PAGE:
After the sudden fall of American International Group
We all depend on insurance, from health coverage, life insurance, protection for our house and car, to our annuity in retirement. Every facet of our lives involves insurance, and we pay a large amount to make sure we will receive help when we need it.
How can you be sure your insurer is able to meet its claims? If you live in Texas and were affected by Hurricane Ike, aside from the desperate worry over the damage to your property, the news last week about AIG will not have helped.
There are two positive things about insurers. First, they are strictly regulated to ensure companies maintain the ability to meet claims, and this regulation is overseen by state insurance commissioners. Second, in the event an insurer is unable to meet its claims, states have a guaranty arrangement where all insurers would be required to contribute funds. When there is a multi-state life and health-company failure, the National Organization of Life and Health Insurance Guaranty Associations, or NOLHGA, coordinates claims. Similar guaranty associations exist for all insurance types.So what is different about an insurance company that provides additional comfort? After all, banks are regulated by the FDIC and they fail, and AIG has failed too?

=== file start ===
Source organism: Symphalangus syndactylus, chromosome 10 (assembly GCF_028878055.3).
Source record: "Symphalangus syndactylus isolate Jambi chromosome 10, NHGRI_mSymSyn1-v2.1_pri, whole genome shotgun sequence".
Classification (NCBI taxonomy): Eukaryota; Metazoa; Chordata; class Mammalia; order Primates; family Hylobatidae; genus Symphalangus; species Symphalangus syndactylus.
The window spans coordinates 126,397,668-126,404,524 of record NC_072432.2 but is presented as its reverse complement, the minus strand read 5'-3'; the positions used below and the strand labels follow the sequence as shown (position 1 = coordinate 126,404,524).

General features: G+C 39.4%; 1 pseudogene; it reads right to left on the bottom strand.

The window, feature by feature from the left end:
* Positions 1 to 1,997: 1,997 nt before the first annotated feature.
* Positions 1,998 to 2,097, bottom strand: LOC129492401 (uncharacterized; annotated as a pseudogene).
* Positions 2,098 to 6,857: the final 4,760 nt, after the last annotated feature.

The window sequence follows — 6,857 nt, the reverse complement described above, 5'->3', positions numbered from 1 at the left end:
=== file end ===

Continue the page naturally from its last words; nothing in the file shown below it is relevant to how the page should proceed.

It is important to realize that AIG's insurance companies are continuing to operate as normal. The insurance companies did not fail; the problems are with the holding company. The insurance companies are considered by the National Association of Insurance Commissioners, or NAIC, to have sufficient liquidity to meet all claims. In fact, the NAIC has set up a special committee of commissioners overseeing AIG to ensure normal operations. Additionally, the NAIC will oversee any sale of an insurance company.